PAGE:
Florida Atlantic University's first student-run news source.


Florida Atlantic University's first student-run news source.


Florida Atlantic University's first student-run news source.


SG president-elect made promises he can’t keep

SG president-elect Robert Huffman can’t change as much he’d like due to FAU’s contracts and master plan. Photo by Charles Pratt.

Robert Huffman will start his term as Student Government president in May, but some of his campaign promises are already dead in the water.

During their campaign Huffman and his vice president, April Turner, told students they would try and get a shuttle route between campuses, keep food costs low, and get Greek housing at FAU.

As SG president and VP, those things aren’t up to them. While Huffman can use his presidential power to tell the Board of Trustees what students want, contracts and FAU’s master plan doom some of his ideas from the start.

This past month Huffman and Turner told students they want to keep food costs low and bring healthier options to campus. According to Assistant Vice President of Financial Affairs and University Business Services Stacy Volnick, prices aren’t up to the students or even FAU. Private vendors like Wendy’s and Starbucks determine their own prices. As for meal plans, FAU doesn’t negotiate prices with Chartwells. Their 15-year contract states how much meal plan costs can be raised.

“For someone to promise no increases on meal plans,” Volnick said, “That’s not something they can promise.”

Huffman and Turner also want to push for healthier food options. “It’s just simple things we can tackle and start working towards. We need healthier options on all campuses,” Turner said. “It’s something we’ve been battling for a long time and we really need to push on the right people to get it done.”

But Business Services beat them to it. Based on an online survey done this semester, FAU will open 3-4 food venues with salads and organic options. “It will have some kind of frozen yogurt venue, a salad bar and other healthier options that will be freshly prepared,” Volnick said.

Business Services has monthly meetings where students can talk to administration about the campus’s food choices – not only the SG president. Volnick said no SG members have come to talk to Business Services directly about these issues.

Another one of Huffman and Turner’s concerns is transportation. To help ease the current parking situation in which students can’t find open spots on campus, they want a shuttle system that will take students from campus to campus.

“If we can figure out a way to have a transportation option, to go from Davie to Boca, or even Jupiter to Boca,” Huffman said. “I think that will also be an option that would help ease the parking issue and also the transportation between campuses.”

According to Assistant Director of Parking and Transportation Keith Totten, this route is not in FAU’s transportation plans, and can’t be funded through the university budget.

“The cost of adding additional shuttles and drivers would far outweigh any available funding. Please remember the current shuttle system is designed to assist with our current parking system,” Totten said.

But there is one thing the SG president can do about parking, Greek housing and improving student advising. He can vote on these issues as a chair on the Board of Trustees, who makes the final decision on these issues. Still, that’s one student vote out of 13 board members.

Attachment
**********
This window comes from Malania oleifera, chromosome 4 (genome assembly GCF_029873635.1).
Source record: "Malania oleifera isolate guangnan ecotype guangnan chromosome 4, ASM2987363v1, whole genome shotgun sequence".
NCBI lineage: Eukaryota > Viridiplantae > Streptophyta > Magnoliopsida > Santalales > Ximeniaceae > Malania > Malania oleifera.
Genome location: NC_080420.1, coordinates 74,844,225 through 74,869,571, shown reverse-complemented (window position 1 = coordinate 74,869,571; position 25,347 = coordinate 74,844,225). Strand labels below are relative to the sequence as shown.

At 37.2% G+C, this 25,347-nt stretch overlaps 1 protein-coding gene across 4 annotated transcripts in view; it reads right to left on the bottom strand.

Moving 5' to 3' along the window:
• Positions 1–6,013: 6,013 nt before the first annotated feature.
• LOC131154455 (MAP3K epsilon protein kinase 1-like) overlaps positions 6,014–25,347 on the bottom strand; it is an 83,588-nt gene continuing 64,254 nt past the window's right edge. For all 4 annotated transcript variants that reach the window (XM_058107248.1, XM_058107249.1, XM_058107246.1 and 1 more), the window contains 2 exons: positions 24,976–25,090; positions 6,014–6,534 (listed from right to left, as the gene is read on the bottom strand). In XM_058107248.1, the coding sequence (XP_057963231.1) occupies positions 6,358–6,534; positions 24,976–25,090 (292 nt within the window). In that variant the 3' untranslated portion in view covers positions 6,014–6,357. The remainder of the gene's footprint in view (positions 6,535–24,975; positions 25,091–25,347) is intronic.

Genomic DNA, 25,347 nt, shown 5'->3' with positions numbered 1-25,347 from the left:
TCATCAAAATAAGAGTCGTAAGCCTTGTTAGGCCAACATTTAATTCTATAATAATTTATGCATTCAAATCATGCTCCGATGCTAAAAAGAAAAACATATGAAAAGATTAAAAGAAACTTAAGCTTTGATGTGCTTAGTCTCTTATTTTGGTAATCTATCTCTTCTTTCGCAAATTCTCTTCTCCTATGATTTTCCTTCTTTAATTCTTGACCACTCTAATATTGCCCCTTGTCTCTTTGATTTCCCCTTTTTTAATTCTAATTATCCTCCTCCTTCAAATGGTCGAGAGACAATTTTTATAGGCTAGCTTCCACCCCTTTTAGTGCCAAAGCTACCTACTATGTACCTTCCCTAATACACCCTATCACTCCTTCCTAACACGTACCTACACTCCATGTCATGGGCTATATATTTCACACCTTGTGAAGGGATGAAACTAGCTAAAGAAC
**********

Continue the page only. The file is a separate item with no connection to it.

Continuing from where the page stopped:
Even with that vote, things like Greek housing are already decided on. Part of FAU’s master plan is getting Greek housing on campus by 2015.

Some of Huffman’s promises like building and keeping traditions, don’t involve votes or contracts. These are things he can get done. This past year, Huffman has promoted the Owl Prowl and Rat’s Mouth tailgating, while Turner worked on the Homecoming committee.

“We have great traditions, we just need to educate people about them,” Turner said. Huffman and Turner plan to keep building traditions at FAU by telling incoming students about FAU’s football cheers and chants at orientation and attending sporting events.

“Just educating the students when they come in, and educating people when you can,” Turner said. “Orientation is great; that’s a great place to walk in and say, ‘This is what we do at football games. This is how we cheer at basketball games, we can’t wait to see you at these events.’ Just building on those traditions and keeping them going is key.”

Besides trying to get students to football games, Huffman hopes to talk to the other student governments and improve communication between campuses. “I think we did a decent job this year,” Huffman said referring to himself and current SG president, Ayden Maher, working together. “But I think communication can always improve between campuses and even between people on your own campus.”

In his two terms, Maher made promises that didn’t happen. During his 2011 campaign, Maher promised hammocks on the Boca campus. This idea ended up being denied by administration because of safety concerns about people falling out of them.

“We tried, and that’s what matters: going and trying to do what you said and trying every avenue to accomplish the goal that you set out to do,” Maher said.

Promises likely to succeed:
-Continue building traditions
-Make Student Government more popular
-Improve the Student Union
-Improve communication between campuses

Promises likely to fail:
-Start a shuttle route to take students from campus to campus
-Keep food on campus at low prices
-Help get Greek housing
-Keep housing costs low

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  • G

    GeorgeMar 20, 2012 at 10:47 pm

    Did he “promise” or did he merely say he “wants to fight for” … it’s not a promise unless you clearly identify it as a promise. Otherwise it’s just a campaign goal, not a campaign promise.